Just because you run a nonprofit, it doesn’t mean you can completely ignore taxes. You still have to file. In fact, if your nonprofit fails to file its annual federal return (Form 990) for three consecutive years, its tax-exempt status will be revoked automatically. The law surrounding this is clear. There are other areas in which a nonprofit may be subject to tax, however, that are not as straightforward. A nonprofit organization may find that it is subject to tax in the following circumstances.
Excise Tax on Executive Compensation
Nonprofits are subject to a 21 percent excise tax on executive compensation over $1 million paid to the five top-earning executives. This tax is paid by the nonprofit, not by the individual. Good planning may make it possible to mitigate the effects of this tax.
Local Lobbying Expenses
Section 501(c)(4), 501(c)(5) and 501(c)(6) organizations may no longer deduct their lobbying expenses. This has the potential to make them subject to a proxy tax.
Unrelated Business Income Tax
The distinctions between tax-exempt revenue and unrelated business income tax (UBIT) are not clear-cut. When nonprofits earn income through an activity that is unrelated to their exempt purposes (e.g., selling goods or services related to their mission) the revenue from the activity may be taxable. An important factor the IRS considers is the size and extent of the activities involved compared with the nature and extent of the entity’s mission.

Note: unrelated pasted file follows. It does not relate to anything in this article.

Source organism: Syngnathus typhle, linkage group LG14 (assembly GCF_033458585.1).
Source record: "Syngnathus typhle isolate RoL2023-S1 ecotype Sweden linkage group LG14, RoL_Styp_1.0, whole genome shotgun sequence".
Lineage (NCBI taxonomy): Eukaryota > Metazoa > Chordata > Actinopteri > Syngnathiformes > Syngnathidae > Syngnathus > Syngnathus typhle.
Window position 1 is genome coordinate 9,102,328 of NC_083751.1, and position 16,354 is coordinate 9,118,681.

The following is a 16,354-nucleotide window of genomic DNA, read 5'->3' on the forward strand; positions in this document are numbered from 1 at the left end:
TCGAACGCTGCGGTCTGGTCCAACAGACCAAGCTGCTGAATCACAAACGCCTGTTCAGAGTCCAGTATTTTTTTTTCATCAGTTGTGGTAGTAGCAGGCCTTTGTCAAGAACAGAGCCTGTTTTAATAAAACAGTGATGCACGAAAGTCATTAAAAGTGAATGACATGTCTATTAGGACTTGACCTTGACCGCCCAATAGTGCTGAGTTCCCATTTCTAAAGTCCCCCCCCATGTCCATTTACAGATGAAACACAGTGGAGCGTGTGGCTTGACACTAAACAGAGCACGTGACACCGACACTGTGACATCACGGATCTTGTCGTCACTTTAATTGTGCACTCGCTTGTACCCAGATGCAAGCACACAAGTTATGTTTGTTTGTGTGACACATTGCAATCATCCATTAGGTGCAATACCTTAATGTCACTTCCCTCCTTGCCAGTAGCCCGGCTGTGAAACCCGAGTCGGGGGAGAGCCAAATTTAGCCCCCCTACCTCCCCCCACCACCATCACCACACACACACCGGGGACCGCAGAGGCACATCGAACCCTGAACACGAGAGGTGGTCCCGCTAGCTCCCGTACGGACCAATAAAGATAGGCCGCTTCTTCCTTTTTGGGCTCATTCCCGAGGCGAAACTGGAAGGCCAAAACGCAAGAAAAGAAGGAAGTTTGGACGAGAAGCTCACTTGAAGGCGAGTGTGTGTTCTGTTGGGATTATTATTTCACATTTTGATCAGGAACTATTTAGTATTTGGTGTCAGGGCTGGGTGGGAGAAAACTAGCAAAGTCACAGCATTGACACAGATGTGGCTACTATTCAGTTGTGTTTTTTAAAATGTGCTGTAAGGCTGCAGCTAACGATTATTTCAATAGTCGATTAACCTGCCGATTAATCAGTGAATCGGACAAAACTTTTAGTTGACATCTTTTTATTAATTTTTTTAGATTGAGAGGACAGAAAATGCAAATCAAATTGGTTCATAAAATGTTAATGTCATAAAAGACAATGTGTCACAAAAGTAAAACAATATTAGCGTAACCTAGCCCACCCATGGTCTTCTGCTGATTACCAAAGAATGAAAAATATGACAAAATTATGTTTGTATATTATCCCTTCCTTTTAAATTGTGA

Because it can sometimes be confusing to tell the difference between related and unrelated business income, the IRS clarified that the following activities aren’t subject to UBIT:
- The rental or exchange of mailing lists of donors or members
- Activities that are mostly done by volunteers
- Activities carried on primarily for the benefit of members, students, patients, officers or employees (such as a hospital gift shop for patients or employees)
- Sales of merchandise that has been mostly donated (e.g., at a hospital a thrift store)
- The distribution of token or insubstantial items as incentives for donating money (e.g., preprinted mailing labels)
- Activities carried out primarily for the convenience of the nonprofits members, students, patients, officers or employees (e.g., a school cafeteria)
- Certain bingo games
Nonprofits may be able to protect their tax-exempt status through multi-entity planning: The nonprofit organization can form a separate company through which it carries out its unrelated business activities, allowing it to avoid certain risks and liabilities.
Some newer nonprofits are organized as hybrid organizations, which are permitted to pursue both profit and nonprofit purposes. These low-profit limited liability corporations (LLCs), or L3Cs, are structured like LLCs. Although they must have a nonprofit purpose, the organization also may generate income.
To sort through the complexities of your nonprofit’s potential tax liabilities, contact us today.